But it was a false sky, he knew. A projection that varied itself daily according to the time and weather conditions. But he had watched enough dawns and dusks to realise that the sun rose and set in a certain pattern every seven days. When he was younger, he had memorised the cloud formations and matched them with others on different times and days. He did not do that any more.

Born and raised in Rhenn, Boy was used to the cyan sky with its veil-like white clouds scudding across. The sky stretched from the edge of the walls to cover the city like a dome. Over the years, rain sometimes came from a clear sky, only to be belatedly replaced by a grey vista of storm clouds. Madam Khali often said that weather prediction techniques still were inaccurate after so long, accompanying that remark with hoarse chuckles that Boy never understood.

He did not understand a great deal of things but he complied with the rules for survival, confident that understanding would come someday.

He wore his special shoe with the padded sole to disguise his crippled right foot. He had understood after seeing the burning of a girl with a cleft-lip-and that was hardly the taint either according to his biological studies. Self-preservation, he could understand.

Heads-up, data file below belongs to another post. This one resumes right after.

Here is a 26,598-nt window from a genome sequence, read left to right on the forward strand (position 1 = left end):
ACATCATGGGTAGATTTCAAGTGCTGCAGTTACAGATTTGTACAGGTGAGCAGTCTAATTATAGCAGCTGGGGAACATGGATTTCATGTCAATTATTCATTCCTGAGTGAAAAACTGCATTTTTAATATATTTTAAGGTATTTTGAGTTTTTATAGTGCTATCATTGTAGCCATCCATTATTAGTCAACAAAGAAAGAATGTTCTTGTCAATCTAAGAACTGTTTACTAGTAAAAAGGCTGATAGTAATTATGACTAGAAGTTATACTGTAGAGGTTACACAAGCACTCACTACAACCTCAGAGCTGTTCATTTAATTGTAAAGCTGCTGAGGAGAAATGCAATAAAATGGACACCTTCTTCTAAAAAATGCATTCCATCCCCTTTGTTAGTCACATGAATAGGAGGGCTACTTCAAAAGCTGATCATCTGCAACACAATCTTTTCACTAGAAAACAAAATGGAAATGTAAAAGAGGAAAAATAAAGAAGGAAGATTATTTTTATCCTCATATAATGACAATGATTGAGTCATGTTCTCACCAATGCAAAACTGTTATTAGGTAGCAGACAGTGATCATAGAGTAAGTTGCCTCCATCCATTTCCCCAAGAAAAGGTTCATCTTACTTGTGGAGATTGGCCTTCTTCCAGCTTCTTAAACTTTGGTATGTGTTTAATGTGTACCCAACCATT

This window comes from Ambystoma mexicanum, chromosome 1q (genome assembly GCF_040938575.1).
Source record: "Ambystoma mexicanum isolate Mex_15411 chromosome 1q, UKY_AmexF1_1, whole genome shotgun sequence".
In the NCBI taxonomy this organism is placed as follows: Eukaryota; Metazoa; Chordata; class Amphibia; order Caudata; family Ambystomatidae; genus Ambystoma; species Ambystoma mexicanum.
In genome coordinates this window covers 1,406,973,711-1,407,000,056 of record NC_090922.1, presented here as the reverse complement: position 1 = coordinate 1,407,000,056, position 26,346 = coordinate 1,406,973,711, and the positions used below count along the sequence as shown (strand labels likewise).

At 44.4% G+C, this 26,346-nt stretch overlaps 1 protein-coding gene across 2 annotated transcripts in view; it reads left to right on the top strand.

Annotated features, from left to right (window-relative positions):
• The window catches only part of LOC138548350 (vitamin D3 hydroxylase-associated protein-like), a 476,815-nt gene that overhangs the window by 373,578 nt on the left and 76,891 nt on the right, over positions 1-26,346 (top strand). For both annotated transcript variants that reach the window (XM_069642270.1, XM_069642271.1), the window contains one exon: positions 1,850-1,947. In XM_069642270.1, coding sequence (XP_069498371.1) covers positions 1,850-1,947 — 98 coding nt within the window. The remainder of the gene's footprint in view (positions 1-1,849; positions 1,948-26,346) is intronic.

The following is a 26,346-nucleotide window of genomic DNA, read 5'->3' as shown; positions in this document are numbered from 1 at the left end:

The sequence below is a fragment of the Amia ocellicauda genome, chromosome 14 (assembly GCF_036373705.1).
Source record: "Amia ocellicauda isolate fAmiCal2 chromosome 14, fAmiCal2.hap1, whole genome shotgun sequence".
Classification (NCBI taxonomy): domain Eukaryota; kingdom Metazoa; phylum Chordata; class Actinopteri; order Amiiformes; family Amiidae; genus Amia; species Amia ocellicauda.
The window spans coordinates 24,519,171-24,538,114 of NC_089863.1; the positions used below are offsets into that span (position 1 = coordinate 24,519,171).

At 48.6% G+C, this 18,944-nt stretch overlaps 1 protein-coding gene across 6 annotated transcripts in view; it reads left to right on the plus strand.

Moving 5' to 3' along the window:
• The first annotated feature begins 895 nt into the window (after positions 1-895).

Madam's business was non-existent. He had initially been confused by it, then at the age of twelve he discovered how lucky he was to be non-existent. Rules did not apply to people who did not exist.

And it was a very good word for Madam. No one every mentioned such things and there seemed to be no words to go with it either by the way the people of Rhenn spoke. But Boy knew the names. Abortionist. Angel-maker. Non-existent trades, like Baliel and Ms Carr. He had garnered that people in such non-existent lines had to be very good at being entirely imaginary-Madam had never told him of any of her kind that wound up on the execution platforms.

His grandmother had other activities he was not supposed know about. There were those midnight outings he observed from his spyhole-a mere crack in the floor-when he was presumably asleep. And the lists he delivered never corresponded with the goods he carted back.